Could You Fall In Brit Love?

Hot, contemporary romances with a distinctly British flavour. Gorgeous heroes, beautiful heroines and iconic locations.

Sunday, 22 September 2013

Who's Who In The Servants' Hall


As any watcher of Downton Abbey will know, there was a strict pecking order below, as well as above, stairs.   Therefore, to celebrate the return of the series to British screens tonight, here’s a quick who’s who of the servants’ hall in a big country house.

The butler was the most important male servant and commanded a great deal of power and respect.   Although he was in charge of the wine cellar and served wine at dinner, his main role was to supervise the other servants.  He’d preside at the dinner table, oversee life in the drawing room and be there to welcome important guests to the house.   

The butler, like the other senior servants, would have worked his way up to the position after a life spent in domestic service.   During that time, he’d have been a footman who cleaned the family silver, answered the door and cleaned the shoes (unless the house was large enough to employ its own boot boy).   Whilst the butler might greet visitors to the house, it would be the footman opening the door and taking their coats.   Very large households might also have an under footman who was learning the role.

The housekeeper saw to the domestic details and was in charge of the female servants.   She kept the accounts, dealt with tradesmen and ensured the smooth running of the house, above and below stairs.   She employed chambermaids – for cleaning the bedrooms – and parlour maids – for cleaning the day rooms.   These maids, as well as the footman, might also double up as table servants when the family dined.   

The kitchen was ruled by the cook who would have at least one assistant.   The lowest ranking kitchen servant was the scullery maid who did all the worst jobs like washing up, cleaning the cooking range and floors, or lighting the kitchen fires.   In the days before central heating, she was also responsible for ensuring those above stairs had hot water by heating it in huge coppers.   This meant getting up before dawn to light the kitchen range and put the water on the boil.   The other domestic drudge was the “between” maid, or tweenie, who helped clean both upstairs and in the kitchen.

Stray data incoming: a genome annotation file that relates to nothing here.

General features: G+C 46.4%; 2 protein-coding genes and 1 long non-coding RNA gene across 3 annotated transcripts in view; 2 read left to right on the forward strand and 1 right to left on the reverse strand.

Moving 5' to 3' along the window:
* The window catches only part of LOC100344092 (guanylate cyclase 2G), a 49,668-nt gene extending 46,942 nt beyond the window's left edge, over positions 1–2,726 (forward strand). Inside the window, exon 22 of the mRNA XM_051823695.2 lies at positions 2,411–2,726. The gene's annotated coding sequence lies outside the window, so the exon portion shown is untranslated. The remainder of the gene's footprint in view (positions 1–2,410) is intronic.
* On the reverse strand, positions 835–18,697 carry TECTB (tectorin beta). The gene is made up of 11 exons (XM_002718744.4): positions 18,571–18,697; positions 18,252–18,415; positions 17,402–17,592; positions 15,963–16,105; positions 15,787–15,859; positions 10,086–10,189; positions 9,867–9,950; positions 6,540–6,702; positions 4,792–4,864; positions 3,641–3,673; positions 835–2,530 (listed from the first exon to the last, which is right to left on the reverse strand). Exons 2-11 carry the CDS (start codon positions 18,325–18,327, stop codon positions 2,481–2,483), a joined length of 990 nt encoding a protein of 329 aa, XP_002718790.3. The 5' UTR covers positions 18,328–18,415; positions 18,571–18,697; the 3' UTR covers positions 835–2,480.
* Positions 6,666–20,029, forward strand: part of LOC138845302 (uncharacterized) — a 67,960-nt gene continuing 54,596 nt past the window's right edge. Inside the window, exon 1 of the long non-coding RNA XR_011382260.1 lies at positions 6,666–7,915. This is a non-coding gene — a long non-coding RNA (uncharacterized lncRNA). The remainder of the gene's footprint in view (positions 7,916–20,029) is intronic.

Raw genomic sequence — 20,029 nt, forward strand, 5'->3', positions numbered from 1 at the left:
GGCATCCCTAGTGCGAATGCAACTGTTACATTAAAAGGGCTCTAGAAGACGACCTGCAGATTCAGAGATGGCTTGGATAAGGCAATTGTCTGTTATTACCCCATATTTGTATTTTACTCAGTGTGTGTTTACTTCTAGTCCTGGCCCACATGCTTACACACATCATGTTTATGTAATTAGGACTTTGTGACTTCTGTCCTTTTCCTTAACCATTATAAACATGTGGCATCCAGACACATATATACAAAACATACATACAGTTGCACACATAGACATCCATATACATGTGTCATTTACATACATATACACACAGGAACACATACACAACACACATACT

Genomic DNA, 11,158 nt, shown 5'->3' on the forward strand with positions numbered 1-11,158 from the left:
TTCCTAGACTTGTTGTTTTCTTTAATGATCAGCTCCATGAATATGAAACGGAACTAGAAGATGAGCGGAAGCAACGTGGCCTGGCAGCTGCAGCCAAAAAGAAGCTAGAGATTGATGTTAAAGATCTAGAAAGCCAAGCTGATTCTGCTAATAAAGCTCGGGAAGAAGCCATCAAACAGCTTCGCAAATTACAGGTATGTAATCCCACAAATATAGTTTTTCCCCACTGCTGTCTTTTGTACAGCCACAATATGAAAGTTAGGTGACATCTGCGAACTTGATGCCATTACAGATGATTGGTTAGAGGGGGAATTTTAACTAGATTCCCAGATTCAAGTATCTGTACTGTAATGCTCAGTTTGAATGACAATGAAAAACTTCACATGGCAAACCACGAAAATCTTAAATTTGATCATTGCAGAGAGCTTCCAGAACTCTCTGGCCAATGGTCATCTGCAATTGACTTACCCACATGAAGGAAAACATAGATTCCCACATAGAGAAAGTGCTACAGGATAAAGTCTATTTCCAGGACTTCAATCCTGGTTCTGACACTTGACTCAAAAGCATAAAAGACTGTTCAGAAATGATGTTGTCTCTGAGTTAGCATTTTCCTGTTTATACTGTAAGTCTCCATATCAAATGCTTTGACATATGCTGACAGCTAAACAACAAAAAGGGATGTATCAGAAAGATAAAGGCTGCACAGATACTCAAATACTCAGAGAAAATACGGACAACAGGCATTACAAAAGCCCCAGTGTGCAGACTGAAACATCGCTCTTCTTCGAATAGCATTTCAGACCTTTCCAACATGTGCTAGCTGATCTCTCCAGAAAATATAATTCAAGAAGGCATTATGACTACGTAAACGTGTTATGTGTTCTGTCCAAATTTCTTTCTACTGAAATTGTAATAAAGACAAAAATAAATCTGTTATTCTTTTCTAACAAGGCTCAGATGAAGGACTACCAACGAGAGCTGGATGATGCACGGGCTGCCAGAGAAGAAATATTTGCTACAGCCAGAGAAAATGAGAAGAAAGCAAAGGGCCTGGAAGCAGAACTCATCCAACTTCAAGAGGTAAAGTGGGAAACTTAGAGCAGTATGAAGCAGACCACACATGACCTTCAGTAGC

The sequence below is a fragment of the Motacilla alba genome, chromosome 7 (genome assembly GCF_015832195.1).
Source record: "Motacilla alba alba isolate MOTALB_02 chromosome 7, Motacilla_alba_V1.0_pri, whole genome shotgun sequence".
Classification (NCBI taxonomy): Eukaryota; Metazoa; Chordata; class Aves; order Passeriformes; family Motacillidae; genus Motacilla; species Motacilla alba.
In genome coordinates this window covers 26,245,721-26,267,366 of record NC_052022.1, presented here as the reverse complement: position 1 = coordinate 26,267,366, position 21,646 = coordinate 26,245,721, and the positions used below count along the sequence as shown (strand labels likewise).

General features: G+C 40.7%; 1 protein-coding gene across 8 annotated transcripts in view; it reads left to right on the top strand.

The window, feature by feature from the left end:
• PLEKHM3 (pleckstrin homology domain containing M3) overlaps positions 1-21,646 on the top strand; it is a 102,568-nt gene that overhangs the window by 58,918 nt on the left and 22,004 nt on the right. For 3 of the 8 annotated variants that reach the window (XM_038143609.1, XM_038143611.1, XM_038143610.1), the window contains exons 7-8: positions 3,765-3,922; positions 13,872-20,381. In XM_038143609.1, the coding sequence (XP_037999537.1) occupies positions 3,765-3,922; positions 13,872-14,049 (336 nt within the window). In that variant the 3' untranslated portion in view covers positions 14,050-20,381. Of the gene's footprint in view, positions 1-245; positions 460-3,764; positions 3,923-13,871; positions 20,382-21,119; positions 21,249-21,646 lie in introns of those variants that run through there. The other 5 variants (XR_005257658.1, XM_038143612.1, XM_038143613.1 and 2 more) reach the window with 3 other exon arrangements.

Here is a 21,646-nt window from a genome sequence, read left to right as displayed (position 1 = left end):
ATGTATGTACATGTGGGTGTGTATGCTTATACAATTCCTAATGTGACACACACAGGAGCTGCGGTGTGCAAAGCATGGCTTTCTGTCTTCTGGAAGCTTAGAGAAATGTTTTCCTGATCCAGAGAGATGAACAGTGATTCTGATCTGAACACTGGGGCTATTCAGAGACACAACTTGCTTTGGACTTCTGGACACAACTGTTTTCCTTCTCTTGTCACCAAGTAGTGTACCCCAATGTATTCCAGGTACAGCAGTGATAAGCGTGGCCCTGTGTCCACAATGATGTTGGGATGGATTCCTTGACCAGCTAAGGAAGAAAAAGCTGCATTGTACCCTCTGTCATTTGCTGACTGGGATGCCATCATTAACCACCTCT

The lord and lady of the house would each have had a personal servant – a valet and a lady’s maid – and these servants had a very high status within the household.   The maid and valet both took care of their employer’s clothes, helped them to dress and ran personal errands for them.   Their close relationship with the heads of the house meant they were often privy to many of the family’s secrets so a sense of discretion would have been essential.

Children would have been seen and not heard in this age, and spent most of their time in the nursery.   New babies might have had a wet nurse – in the days before powdered baby milk, the upper-class new mother would have employed a local woman who’d also recently given birth to breastfeed the aristocratic newborn.   Nursery maids looked after the older children and took their meals with their charges, probably sleeping in an adjacent room, rather than with the other servants.   This meant they were slightly detached from the servants’ hall, like the governess, who was employed to tutor girls who were rarely sent away to school.   These governesses may have been impoverished gentlewomen themselves, forced to work, and therefore inhabiting a space above the servants but not quite part of the family.

Beneath these came a veritable army of laundry maids and minor domestic servants, not to mention those who worked out in the stables or the gardens.   And whilst it might look romantic on Downton Abbey, the hours were long, the pay was small and the work was very often cold and dirty.   However, for many it meant regular employment and a chance to better themselves by working their way up through the ranks.

I’m currently working on a new hot romance set in a large stately home.   Eve Byrne, sister of Radford from Lovers In Law, takes a job at Eastfield Abbey to recover from a broken heart.   From the moment she sees Joe, Lord Raybourne’s groom, she decides he might be exactly what she needs to put her broken heart back together.   But everything at Eastfield Abbey is not quite what it seems.

To see some photos that have inspired the story, as well as some snippets from the novel itself, visit my Pinterest board.  http://www.pinterest.com/avisexley/work-in-progress-18-content/
You’ll never look at Downton Abbey in quite the same way again!


Have fun,  Avis xx

1 comment:

  1. loved the post Avis. When i went to visit Winton House. They told us about the old duchess there had Queen Elizabeth to dinner and used the very old family china. She was so afraid that a maid would break some, that her and the old butler washed it all

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